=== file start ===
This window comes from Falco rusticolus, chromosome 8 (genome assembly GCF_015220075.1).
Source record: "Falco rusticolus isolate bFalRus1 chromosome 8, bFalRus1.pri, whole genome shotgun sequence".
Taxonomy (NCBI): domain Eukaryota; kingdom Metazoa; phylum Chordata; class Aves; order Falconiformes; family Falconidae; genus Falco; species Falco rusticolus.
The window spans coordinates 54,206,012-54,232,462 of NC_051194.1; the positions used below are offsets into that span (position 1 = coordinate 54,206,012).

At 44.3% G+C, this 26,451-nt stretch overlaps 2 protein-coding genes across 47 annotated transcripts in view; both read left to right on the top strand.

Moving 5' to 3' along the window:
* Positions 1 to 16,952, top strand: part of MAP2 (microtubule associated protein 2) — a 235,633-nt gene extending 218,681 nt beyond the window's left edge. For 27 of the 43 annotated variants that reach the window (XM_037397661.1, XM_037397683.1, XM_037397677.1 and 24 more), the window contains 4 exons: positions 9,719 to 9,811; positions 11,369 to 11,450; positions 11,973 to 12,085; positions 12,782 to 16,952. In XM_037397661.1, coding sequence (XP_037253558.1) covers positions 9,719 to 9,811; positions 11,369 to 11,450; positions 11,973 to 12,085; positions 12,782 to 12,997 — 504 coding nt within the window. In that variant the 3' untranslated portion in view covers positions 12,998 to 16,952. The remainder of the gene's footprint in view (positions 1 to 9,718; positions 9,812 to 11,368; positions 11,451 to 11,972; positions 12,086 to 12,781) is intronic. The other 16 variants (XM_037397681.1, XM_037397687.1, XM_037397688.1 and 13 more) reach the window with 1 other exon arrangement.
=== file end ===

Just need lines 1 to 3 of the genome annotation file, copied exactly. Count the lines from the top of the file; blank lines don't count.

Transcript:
This window comes from Falco rusticolus, chromosome 8 (genome assembly GCF_015220075.1).
Source record: "Falco rusticolus isolate bFalRus1 chromosome 8, bFalRus1.pri, whole genome shotgun sequence".
Taxonomy (NCBI): domain Eukaryota; kingdom Metazoa; phylum Chordata; class Aves; order Falconiformes; family Falconidae; genus Falco; species Falco rusticolus.